June 03, 2021
New Jersey's six coronavirus vaccination mega-sites will be no more by the end of July, Gov. Phil Murphy said Wednesday.
The mega-sites will close down over the next two months as New Jersey refocuses its vaccine efforts to more local, community-based locations.
The mega-sites located at the Rowan College of South Jersey in Gloucester County and the Atlantic City Convention Center in Atlantic County have already administered their final round of first doses. Both locations will close in the next two weeks.
The mega-site at the Moorestown Mall in Burlington County will administer its last round of first doses on July 1 before shutting down on July 23. This will be the last of the six sites to close. The three other sites located in the central and northern parts of the state will close in June and July, too.
New Jersey opened the mega-sites in January to help bolster the vaccine distribution process. When they originally opened, the mega-sites served as appointment-based locations where front-line health care workers could get vaccinated.
They eventually transitioned into locations where anyone ages 12 and up could walk up and receive a COVID-19 vaccine. They've recently been used to distribute vaccines to local community centers, too.
Since opening, the six mega-sites have delivered nearly 2 million doses and fully vaccinated more than 950,000 people, Murphy said.
"For the past five months, these sites have been the backbone of our overall vaccination effort as we built out into every community across the state," Murphy said. "We are exceptionally grateful to the health care systems who partnered with us at each of these sites and to their nursing and administrative staffs. And we thank all of the partners, whether they be federal, state or local, who provided essential, on-the-ground services that made these sites run."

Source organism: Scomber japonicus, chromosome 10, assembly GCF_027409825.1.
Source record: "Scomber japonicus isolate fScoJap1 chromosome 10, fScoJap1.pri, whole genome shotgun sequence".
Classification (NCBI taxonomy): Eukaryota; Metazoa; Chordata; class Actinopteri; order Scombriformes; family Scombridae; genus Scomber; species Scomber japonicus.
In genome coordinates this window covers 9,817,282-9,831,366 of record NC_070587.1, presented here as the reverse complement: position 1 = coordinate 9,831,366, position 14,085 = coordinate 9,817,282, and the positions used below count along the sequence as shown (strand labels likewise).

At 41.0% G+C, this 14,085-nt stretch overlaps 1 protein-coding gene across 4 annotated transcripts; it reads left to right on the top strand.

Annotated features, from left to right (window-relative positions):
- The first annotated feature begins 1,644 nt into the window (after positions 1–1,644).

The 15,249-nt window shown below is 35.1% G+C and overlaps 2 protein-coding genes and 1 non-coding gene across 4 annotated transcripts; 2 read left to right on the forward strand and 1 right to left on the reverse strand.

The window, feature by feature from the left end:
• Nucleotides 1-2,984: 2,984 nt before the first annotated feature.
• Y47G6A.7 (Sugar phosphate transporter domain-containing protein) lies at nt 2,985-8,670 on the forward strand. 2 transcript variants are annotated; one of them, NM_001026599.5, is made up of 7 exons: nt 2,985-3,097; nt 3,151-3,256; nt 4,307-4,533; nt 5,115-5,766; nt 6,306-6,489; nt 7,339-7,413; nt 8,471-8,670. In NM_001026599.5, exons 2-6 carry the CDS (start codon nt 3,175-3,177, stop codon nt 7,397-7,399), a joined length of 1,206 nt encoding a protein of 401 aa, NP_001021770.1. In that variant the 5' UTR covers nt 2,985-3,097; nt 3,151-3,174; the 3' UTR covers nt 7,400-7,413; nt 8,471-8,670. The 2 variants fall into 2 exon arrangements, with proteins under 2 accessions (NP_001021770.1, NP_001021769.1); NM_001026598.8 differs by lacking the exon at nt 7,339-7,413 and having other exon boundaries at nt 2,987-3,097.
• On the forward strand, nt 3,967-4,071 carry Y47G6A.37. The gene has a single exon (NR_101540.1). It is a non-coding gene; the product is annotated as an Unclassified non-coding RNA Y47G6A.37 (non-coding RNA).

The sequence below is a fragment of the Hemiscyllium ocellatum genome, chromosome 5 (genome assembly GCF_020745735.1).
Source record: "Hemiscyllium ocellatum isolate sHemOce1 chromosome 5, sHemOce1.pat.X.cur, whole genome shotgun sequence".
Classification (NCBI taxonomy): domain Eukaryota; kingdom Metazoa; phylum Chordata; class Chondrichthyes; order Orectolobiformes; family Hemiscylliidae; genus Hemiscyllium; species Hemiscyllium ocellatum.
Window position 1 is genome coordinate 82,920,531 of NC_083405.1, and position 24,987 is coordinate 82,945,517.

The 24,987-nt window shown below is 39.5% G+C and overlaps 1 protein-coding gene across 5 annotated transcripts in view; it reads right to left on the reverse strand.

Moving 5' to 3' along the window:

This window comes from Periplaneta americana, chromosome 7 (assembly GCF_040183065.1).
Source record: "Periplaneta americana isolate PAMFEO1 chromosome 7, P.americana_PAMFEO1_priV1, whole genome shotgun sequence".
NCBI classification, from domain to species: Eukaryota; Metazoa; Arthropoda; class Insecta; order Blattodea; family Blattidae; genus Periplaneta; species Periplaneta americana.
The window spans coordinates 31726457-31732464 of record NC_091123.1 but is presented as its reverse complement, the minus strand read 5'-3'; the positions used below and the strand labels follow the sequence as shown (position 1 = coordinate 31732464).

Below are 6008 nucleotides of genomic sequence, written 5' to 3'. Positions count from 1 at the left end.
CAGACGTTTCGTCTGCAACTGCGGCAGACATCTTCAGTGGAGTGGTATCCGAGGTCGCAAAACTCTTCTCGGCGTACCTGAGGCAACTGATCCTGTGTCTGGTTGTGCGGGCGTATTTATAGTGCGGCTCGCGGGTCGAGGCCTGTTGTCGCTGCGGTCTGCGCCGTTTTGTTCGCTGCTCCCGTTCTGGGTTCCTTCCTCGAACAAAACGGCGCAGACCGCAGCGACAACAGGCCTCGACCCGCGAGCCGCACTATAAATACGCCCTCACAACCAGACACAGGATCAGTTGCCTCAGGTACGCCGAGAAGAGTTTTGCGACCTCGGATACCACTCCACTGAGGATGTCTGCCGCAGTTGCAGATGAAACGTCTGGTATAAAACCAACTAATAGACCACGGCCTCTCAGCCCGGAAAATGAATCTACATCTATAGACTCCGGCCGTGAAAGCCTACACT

Murphy, however, did not signal the moment as an opportunity to take a victory lap.
"This in no way means that our job is done or that we've accomplished our overall vaccination goals," Murphy said. "We still have work to do."
The state transitioning its COVID-19 vaccine efforts to the local level "is moving forward at full speed," Murphy stated.
"We're going on the offense," Murphy said. "We have to bring the vaccine to people, and we're going local."
Among the local, community-based initiatives that the state has undertaken in recent weeks is the "Grateful for the Shot" campaign, which has allowed people to get vaccinated after attending religious services.
The state is about 90% of the way toward its goal of having 70% of the eligible population, or 4.7 million residents, fully vaccinated by the end of June.
More than 4.25 million residents are fully vaccinated, according to the state dashboard. Over 9 million COVID-19 vaccine doses have been administered so far.
There are roughly 1,800 COVID-19 vaccination sites located across the state. Vaccination sites can be found by using the state's appointment finder.